As I wrote in my post on theperils of small classes, this past semester I used Google Forms to create a digital ballot forpresentation competitions. Theballot worked well — students could hide their votes from other students, and tabulating the results only took a few seconds on my part.
The success of the ballot led me to adopt Google Forms for end-of-semesterteammate evaluations. This turned out to be a much simpler method of incorporating individual accountability into collaborative projects than the worksheets I had used previously in afirst-year seminarand acapstone course. No time wasted in class while students complete evaluation forms, and no entering of numerical data into a spreadsheet. I create one form for the whole class, which I send out by embedding the link in one email. Google does the rest for me.
Some students failed to follow directions, but that happens regardless of whether an evaluation is on paper or electronic. As stated on the forms I created, I just deleted those responses from the results.
Last week students designed and delivered team presentations for the fourth time this semester. Most teams again did not communicate a coherent argument. Many of students’ essays submitted earlier in the week suffered from the same problem. I can’t tell if students simply ignored the essay template I had created — must I make this another graded assignment so it gets used? — or if they are incapable of using an outline to organize a piece of argumentative writing. Given that the essays are supposed to help students sort out their ideas before they begin collaborating on presentations, the presentations are garbage in, garbage out.
From a more macro perspective, students appear unaware of the difference between haphazardly collecting facts about something and seeking information for something. Simply relaying what is described in the readings in the absence of an over-arching narrative muddles students’ messages to the point of incomprehensibility.
While being married to anEnglish professormight make me more sensitive to the function of narrative than the typical undergraduate, it looks like students need some basic help with storytelling.
Effective storytelling persuades as well as informs. The ultimate goal is not to raise awareness but to motivate people to take action. This means a story should produce an emotional response in addition to communicating facts. As Maya Angelou once said: “I’ve learned that people will forget what you said, people will forget what you did, but people will never forget how you made them feel.”
It’s quite possible that the unsatisfying results I’ve been getting from the essays and presentations are caused by the absence of an emotional hook. In these tasks, the application of theory to particular cases is supposed to supply the narrative arc, but students might not find this personally meaningful. They might not care about the answer they get when they ask themselves “so what?”
Reframing these assignments in ways that encourage students to become emotionally invested in them will take some effort. At minimum I will need to make more explicit the connections between theoretical explanations and the consequences of policy decisions on ordinary individuals.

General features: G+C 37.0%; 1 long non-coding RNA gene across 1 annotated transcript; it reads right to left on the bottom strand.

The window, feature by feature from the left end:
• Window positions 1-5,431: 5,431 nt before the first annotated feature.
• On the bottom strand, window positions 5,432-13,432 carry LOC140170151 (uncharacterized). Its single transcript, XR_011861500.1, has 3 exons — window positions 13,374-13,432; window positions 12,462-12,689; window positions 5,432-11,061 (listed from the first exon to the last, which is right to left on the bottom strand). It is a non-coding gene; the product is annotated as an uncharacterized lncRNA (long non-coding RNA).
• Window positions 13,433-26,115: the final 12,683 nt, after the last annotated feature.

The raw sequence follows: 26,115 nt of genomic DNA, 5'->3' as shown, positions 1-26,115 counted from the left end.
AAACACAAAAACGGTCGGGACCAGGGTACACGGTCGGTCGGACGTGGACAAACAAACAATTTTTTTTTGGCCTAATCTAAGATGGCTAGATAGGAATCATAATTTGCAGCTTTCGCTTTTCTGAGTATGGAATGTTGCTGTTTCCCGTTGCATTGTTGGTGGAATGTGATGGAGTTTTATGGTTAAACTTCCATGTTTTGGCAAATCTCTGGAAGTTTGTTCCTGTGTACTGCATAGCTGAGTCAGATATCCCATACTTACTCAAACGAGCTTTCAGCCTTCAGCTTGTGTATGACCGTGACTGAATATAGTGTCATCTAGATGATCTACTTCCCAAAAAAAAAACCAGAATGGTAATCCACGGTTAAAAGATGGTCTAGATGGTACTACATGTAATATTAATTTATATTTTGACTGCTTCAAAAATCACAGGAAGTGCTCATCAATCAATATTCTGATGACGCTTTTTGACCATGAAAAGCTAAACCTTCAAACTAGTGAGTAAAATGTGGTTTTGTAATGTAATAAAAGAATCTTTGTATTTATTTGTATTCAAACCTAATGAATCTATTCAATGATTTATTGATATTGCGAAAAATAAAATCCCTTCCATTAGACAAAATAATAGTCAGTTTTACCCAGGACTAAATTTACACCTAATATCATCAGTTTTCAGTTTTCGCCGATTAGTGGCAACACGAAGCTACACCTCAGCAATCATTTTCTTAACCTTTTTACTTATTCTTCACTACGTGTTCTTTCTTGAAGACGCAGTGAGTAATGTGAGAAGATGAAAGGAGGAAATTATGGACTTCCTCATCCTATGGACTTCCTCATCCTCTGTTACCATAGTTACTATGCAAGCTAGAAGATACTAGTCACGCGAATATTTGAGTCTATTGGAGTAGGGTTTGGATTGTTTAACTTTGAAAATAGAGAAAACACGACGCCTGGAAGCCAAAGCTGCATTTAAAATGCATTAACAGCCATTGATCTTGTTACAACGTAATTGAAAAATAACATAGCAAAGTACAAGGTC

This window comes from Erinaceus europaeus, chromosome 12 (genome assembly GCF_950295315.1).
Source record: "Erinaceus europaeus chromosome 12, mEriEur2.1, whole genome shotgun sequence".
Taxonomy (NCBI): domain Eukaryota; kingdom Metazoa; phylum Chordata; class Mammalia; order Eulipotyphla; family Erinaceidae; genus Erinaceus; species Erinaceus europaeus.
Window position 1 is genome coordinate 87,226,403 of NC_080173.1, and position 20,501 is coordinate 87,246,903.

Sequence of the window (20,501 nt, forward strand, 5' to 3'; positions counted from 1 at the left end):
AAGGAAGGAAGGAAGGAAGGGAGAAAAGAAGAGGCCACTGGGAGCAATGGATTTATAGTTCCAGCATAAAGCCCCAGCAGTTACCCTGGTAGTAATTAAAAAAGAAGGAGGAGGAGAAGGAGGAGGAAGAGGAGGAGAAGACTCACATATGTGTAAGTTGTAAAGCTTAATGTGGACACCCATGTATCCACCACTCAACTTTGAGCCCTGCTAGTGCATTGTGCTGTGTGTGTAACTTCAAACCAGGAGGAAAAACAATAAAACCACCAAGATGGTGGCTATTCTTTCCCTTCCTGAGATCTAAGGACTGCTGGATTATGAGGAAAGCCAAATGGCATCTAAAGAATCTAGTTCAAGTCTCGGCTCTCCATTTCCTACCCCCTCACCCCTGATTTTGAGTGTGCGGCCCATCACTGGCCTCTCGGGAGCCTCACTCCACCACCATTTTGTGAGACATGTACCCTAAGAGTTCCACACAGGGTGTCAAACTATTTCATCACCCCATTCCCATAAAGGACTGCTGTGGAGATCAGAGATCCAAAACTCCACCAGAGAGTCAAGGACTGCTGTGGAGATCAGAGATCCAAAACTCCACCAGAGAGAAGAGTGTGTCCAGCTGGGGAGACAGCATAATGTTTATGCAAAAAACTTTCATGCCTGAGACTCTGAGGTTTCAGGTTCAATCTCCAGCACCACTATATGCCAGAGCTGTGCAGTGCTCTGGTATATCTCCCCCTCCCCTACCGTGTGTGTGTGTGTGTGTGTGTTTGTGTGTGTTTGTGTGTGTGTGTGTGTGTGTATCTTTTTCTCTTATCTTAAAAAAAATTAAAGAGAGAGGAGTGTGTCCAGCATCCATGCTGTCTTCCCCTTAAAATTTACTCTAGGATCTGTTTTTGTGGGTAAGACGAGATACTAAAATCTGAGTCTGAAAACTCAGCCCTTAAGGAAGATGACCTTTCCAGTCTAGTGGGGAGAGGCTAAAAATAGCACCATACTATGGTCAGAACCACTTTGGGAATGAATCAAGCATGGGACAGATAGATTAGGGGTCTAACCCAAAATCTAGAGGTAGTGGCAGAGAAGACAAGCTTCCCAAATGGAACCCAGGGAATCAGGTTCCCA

A simple exercise that might help drive the connection home is a 100-word précis in which students state why something happened and why it mattered to who it happened to. But I don’t know yet how to integrate this with the theory essays.
After doing thein-class exerciseon how to produce a concise thesis statement, I createdthis template for students to use when writing essays in which they apply theory to historical events. We shall see if students take advantage of it on the next essay assignment.
Student presentations have also been problematic. My instructions for this task have been:
Your team’s presentation needs to discuss which theoretical perspective (rational actor, structure, or culture) best matches the readings for your theme for this geographic region. Include specific examples from the readings to support your argument.
Teams create their presentations after their members have individually written essays that accomplish the same function, a deliberate sequence on my part. However, the presentations have been terribly organized — no clear thesis statement and few to no examples drawn from readings that actually support whatever argument students think they are communicating.
It’s possible that my directions are stilltoo broadand that students need more step-by-step instructions; if so, the easy solution is to modify the template that I created for essays and require that teams use it when designing presentations.
I don’t really want to do this. I prefer students to be creative in their approach to solving problems and to take responsibility for their learning. To continuously break tasks down into smaller pieces and decrease the need for effort or ingenuity risks turning students into box-checking monkeys. Yet without enough structure it is unlikely that an assignment will serve its intended purpose.
This tension reflects the difficulty in overcoming theproblem of transfer. My assignments — which in this course include fourteen one-page responses to readings, five multi-page essays, and five presentations — represent multiple opportunities for each student to develop a single skill, the effective communication of an argument. Yet students don’t see this. They are blind to the possibility that a technique that they have learned to use in one context can be successfully applied in another one. After fifteen years as a professor, I still am trying to figure out how to move students from needing a list of steps to follow to being able to recognize that they already have the tools needed to figure things out for themselves.